Canal mile-markers

Canals in Yorkshire competed with the turnpikes in the era before the coming of the railways.  Some, like the Aire and Calder Navigation and the Don Navigation, were built to make the existing river system more easily navigable. Others, like the Calder & Hebble Navigation (the first part of which opened in 1770) and the Leeds & Liverpool Canal (fully opened in 1816) were constructed to provide transport routes into the towns and across the Pennines.

Britain’s canals were the life-blood of the industrial revolution and purely commercial enterprises.  It was necessary for boatmen and canal companies to be able to calculate precisely how far boats had journeyed along the waterways as these distances formed the basis of toll charges.

Many of the canal Acts of Parliament required that mileposts should be placed at roughly mile-long intervals along the canals.  Some canals also have intermediate, half and quarter mile posts. Many of these mileposts, which sometimes also bore the names of the canals’ terminal points, still stand today.

Whereas many roadside milestones have disappeared during road widening, the canals have been little affected and mile-markers can still be found on most Yorkshire canals.  These include original ones on the Calder & Hebble Navigation and the Huddersfield Broad and Narrow Canals.  The characteristic triangular cast-iron mileposts on the Leeds & Liverpool Canal are replacements for earlier milestones, few of which remain today.  Replica milestones can also be found on the Rochdale Canal.

The Milestone Society records them all.

RWH / August 2020

Mileposts on the Leeds and Liverpool Canal

The Act of Parliament permitting the construction of a 127-mile canal that would go all the way between Leeds and Liverpool was passed in 1770, and the first stretch of canal linking Skipton to Bingley was opened in 1773.  The canal was gradually extended over the next 43 years until the final section, the Wigan flight, was opened on the 22 October 1816 and Leeds and Liverpool were finally linked.

Milepost at the start of the canal

The canal was originally marked with stone mileposts, though these only extended from Leeds to Johnson’s Hillock at Chorley, and from Aspull near Wigan Top Lock to Liverpool (the length in between actually being the Lancaster Canal). One or two of these survive, though with no surviving markings, in the Wigan area.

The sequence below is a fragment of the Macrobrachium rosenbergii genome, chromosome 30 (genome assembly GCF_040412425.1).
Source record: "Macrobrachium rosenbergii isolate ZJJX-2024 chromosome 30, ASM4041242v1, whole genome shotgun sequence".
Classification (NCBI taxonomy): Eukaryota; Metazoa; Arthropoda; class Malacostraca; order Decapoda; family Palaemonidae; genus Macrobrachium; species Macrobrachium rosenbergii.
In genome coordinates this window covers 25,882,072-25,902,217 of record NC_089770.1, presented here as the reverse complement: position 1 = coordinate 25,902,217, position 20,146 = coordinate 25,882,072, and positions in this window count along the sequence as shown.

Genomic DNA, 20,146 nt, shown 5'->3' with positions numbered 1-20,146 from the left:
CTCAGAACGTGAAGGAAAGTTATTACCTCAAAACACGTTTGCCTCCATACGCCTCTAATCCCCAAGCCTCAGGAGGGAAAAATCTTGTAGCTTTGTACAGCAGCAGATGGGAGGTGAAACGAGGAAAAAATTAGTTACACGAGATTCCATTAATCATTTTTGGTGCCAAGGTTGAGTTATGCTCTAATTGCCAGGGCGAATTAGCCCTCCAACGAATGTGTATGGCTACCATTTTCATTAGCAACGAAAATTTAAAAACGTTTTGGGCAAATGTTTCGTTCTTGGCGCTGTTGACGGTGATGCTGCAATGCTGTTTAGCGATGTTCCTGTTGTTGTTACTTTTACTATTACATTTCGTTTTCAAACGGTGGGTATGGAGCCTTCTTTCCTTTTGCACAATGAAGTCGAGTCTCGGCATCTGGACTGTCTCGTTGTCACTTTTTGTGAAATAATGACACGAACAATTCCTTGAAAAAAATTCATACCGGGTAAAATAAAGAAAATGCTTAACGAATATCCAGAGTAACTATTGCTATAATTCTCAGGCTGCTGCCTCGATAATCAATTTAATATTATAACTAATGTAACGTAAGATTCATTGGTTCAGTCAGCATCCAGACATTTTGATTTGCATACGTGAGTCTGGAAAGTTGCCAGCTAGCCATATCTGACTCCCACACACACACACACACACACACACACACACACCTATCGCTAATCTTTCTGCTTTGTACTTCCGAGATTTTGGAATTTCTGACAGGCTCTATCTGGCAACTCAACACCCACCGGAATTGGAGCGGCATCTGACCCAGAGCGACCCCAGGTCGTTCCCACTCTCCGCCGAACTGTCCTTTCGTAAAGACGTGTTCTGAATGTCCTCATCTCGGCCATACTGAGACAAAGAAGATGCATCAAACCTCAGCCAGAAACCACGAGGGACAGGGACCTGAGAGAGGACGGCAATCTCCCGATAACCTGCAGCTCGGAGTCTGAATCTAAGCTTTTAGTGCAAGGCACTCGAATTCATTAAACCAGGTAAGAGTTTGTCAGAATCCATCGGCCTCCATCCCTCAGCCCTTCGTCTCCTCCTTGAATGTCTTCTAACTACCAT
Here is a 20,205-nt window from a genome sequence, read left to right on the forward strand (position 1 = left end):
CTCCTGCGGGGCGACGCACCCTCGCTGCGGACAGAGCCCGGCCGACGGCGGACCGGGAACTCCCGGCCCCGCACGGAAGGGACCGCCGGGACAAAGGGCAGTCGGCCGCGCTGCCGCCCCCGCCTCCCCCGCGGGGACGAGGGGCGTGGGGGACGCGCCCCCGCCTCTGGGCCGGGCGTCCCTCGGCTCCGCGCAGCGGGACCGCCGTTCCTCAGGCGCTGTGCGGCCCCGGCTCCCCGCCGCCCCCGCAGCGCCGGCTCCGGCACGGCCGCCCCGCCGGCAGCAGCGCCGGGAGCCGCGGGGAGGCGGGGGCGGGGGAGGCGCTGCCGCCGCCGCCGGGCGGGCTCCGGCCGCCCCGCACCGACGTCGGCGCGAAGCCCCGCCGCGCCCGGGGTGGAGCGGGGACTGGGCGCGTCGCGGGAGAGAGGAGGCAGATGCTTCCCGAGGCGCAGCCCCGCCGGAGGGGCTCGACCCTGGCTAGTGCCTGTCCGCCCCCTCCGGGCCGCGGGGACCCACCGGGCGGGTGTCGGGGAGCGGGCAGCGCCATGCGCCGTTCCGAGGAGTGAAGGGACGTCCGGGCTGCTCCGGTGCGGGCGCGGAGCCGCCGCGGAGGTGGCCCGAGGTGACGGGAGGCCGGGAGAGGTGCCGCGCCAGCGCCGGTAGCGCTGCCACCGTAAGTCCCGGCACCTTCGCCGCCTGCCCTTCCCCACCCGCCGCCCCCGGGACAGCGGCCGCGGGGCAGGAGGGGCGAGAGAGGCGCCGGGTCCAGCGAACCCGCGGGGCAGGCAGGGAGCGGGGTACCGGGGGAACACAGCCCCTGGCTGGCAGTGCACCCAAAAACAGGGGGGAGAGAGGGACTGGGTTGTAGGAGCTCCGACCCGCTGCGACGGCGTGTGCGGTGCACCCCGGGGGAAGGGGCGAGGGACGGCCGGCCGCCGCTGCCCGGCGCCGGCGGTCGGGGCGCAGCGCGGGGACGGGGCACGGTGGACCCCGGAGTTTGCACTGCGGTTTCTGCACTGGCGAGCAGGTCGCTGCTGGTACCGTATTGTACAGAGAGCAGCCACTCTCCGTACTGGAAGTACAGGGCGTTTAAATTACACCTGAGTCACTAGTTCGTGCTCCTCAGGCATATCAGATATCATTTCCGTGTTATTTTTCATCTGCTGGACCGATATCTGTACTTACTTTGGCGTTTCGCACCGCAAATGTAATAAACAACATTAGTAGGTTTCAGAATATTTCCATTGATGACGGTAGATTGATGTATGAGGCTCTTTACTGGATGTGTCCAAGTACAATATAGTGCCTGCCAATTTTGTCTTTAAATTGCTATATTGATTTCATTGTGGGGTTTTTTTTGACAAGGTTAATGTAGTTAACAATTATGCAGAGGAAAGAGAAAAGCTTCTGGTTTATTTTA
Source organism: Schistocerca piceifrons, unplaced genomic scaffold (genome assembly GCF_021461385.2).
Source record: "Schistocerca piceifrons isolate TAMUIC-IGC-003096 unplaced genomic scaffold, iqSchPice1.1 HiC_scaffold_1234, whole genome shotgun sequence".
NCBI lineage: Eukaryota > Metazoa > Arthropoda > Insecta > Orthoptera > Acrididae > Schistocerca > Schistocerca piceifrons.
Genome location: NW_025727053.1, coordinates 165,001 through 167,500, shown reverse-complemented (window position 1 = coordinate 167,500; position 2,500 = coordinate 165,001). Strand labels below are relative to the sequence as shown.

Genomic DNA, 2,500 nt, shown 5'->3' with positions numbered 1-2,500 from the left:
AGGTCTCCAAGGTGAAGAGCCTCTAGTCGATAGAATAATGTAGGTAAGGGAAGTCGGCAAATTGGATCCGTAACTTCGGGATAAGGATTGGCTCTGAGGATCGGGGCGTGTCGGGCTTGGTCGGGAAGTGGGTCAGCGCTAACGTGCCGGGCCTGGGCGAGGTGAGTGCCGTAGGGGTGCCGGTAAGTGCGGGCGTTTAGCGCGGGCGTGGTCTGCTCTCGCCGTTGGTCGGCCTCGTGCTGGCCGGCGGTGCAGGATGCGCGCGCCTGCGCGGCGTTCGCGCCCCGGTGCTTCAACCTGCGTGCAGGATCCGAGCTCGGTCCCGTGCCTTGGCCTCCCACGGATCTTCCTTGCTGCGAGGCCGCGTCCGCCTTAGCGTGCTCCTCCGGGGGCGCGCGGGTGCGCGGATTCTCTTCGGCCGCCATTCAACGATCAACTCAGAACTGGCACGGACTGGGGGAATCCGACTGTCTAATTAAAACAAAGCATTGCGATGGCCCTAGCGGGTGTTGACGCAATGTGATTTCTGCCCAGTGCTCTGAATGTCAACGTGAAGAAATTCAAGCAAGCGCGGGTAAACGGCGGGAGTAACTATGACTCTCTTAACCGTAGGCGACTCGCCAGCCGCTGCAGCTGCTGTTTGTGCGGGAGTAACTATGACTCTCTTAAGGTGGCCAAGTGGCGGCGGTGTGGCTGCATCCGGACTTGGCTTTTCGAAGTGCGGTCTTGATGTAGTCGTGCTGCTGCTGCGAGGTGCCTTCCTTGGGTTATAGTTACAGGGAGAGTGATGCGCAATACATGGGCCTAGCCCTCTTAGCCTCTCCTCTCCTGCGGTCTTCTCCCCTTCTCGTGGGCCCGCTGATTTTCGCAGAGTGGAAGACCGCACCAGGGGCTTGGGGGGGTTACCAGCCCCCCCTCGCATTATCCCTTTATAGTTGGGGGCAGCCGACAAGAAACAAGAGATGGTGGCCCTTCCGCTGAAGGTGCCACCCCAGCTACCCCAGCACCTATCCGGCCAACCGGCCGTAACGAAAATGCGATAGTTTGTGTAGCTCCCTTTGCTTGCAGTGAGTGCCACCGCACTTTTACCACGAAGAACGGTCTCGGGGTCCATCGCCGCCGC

The existing cast iron mileposts date the 1890s. They were installed as a response to legislation introduced to regulate canal freight tolls – the Railway and Canal Rates, Tolls and Charges Order of 1893.  This prompted the whole of the canal to be re-surveyed and new mileposts, along with half and quarter mileposts, installed along the towpaths.

200 years later the mileposts had become damaged and approximately a third of the original 127 were missing altogether.  In 2003 the British Waterways Board (now the Canal and Rivers Trust) sponsored a programme to clean and paint the mileposts between Bingley and Gargrave, and cut back the vegetation.  A survey then found that nearly 25% of the posts were missing and that only one milepost was complete.

And so to celebrate the bi-centenary of the completion of the canal the EveryMileCounts Project was established, aiming to restore all of the mileposts, replacing those that were missing, repairing those that were damaged, or simply cleaning and repainting those that were intact – and to do as much of this as possible with the help of the communities that live along the canal.

All the mile-markers are now in situ, about 20 of the 33 missing half-mile plates have been re-instated, though the 85 missing quarter-mile plates are still absent.

Adapted mainly from an item by Bill Froggatt, Heritage Adviser for the Canal and Rivers Trust, in the Milestone Society Newsletter, Feb 2016, no 30, p 27, and talks by him to the Northern Spring Meetings, 2016 and 2023.

RWH / rev May 2023

Milestones and other features on the Calder & Hebble Navigation

Milestone near West Vale

An Act of Parliament was passed in 1758 for the building of a navigable waterway to connect Wakefield with Sowerby Bridge.  This was ultimately to connect the North Sea with the Irish Sea: the Aire And Calder Navigation had reached Wakefield in 1702 – from Goole on the River Ouse.  From Sowerby Bridge it was to connect via the Rochdale Canal to Manchester, though this was not completed until 1804.  From Manchester the Irish Sea had been accessible via the Bridgewater Canal since 1761.

The Calder & Hebble reached Sowerby Bridge in 1770; it was part canal and part river, 22 miles long and with 28 locks at the time it was built.  There was a short branch into Dewsbury and a longer one up to Halifax by the side of the Hebble Brook – hence the name.  The Huddersfield Broad Canal was started in 1774, leaving the Calder & Hebble at Cooper Bridge.  

Along its course the navigation has a number of interesting remains that are not always unique but certainly characteristic of the waterway:

Milestones – The navigation started at Fall Ing Lock in Wakefield.  (Fall Ing was a small suburb south-east of the city).  Accordingly, all the milestones recorded the distance as “From Fall Ing … miles”. Approximately ten still exist, with particularly good examples at Salterhebble and Battyeford.

Quarter-mile stone